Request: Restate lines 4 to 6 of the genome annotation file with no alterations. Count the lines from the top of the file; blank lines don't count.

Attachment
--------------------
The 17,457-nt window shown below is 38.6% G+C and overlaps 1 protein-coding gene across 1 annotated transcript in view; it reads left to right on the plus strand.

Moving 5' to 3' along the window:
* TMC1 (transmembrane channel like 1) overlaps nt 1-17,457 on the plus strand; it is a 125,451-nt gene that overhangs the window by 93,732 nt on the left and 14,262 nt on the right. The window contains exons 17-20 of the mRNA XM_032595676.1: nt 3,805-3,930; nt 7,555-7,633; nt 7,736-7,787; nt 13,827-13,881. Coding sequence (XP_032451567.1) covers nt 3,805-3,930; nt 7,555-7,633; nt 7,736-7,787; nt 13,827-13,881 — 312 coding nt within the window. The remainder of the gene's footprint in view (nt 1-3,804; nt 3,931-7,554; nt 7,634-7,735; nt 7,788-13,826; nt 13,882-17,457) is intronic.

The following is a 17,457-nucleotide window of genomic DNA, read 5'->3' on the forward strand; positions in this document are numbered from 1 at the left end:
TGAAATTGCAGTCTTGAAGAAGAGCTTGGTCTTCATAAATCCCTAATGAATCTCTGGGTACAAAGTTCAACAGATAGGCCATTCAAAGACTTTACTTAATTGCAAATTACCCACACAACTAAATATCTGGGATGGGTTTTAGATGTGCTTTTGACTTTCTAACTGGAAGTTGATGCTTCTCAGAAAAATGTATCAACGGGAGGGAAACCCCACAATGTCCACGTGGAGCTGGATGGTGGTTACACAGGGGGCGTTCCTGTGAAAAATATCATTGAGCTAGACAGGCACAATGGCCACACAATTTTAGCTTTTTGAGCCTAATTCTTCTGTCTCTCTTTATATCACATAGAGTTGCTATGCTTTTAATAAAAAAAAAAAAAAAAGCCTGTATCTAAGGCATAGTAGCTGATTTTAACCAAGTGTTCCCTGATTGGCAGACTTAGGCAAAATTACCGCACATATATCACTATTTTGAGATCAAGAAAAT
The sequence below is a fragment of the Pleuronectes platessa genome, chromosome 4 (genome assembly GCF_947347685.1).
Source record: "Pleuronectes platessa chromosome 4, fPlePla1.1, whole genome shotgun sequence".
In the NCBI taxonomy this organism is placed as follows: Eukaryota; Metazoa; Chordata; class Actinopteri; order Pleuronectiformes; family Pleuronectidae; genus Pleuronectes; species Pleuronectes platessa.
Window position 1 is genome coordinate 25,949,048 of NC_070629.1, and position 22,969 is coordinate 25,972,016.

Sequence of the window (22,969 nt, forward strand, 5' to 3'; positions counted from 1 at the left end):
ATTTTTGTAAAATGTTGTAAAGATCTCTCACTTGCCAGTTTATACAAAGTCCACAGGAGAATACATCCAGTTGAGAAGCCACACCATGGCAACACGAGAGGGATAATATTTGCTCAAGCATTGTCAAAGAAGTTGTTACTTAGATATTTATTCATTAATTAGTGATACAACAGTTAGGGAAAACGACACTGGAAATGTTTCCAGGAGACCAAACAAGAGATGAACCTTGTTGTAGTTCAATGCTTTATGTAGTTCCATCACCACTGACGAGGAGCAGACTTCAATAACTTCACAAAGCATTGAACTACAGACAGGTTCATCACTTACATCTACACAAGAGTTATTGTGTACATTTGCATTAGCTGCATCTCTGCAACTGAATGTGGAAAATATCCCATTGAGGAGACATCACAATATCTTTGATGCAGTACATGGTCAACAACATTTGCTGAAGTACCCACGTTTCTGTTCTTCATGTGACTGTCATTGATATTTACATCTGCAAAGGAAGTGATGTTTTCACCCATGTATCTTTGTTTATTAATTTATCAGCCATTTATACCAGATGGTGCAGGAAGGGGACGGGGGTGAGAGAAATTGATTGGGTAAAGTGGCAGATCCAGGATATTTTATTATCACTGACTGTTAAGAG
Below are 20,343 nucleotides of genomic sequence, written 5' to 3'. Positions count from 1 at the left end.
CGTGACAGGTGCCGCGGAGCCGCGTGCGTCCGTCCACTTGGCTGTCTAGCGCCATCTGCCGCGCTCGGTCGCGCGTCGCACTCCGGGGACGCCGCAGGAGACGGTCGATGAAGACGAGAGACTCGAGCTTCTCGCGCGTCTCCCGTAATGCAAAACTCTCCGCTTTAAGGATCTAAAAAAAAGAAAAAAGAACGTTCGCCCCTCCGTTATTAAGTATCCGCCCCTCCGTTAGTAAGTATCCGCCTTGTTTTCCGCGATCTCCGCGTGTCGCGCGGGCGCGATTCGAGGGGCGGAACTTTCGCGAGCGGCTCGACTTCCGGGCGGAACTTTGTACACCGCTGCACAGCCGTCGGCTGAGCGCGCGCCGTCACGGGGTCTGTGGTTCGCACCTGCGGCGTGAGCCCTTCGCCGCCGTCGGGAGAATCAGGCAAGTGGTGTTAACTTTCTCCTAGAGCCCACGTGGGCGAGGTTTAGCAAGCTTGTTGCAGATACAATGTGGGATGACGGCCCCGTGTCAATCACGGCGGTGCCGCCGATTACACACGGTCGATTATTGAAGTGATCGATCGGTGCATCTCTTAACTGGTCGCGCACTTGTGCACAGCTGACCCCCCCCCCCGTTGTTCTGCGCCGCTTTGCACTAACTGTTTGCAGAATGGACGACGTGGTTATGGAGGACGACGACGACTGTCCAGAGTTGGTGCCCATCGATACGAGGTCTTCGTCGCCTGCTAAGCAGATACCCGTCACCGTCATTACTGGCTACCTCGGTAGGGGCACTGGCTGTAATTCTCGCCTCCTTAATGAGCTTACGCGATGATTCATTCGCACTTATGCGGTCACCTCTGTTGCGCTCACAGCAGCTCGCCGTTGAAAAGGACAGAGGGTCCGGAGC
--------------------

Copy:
The following is a 17,457-nucleotide window of genomic DNA, read 5'->3' on the forward strand; positions in this document are numbered from 1 at the left end:
TGAAATTGCAGTCTTGAAGAAGAGCTTGGTCTTCATAAATCCCTAATGAATCTCTGGGTACAAAGTTCAACAGATAGGCCATTCAAAGACTTTACTTAATTGCAAATTACCCACACAACTAAATATCTGGGATGGGTTTTAGATGTGCTTTTGACTTTCTAACTGGAAGTTGATGCTTCTCAGAAAAATGTATCAACGGGAGGGAAACCCCACAATGTCCACGTGGAGCTGGATGGTGGTTACACAGGGGGCGTTCCTGTGAAAAATATCATTGAGCTAGACAGGCACAATGGCCACACAATTTTAGCTTTTTGAGCCTAATTCTTCTGTCTCTCTTTATATCACATAGAGTTGCTATGCTTTTAATAAAAAAAAAAAAAAAAGCCTGTATCTAAGGCATAGTAGCTGATTTTAACCAAGTGTTCCCTGATTGGCAGACTTAGGCAAAATTACCGCACATATATCACTATTTTGAGATCAAGAAAAT
The sequence below is a fragment of the Pleuronectes platessa genome, chromosome 4 (genome assembly GCF_947347685.1).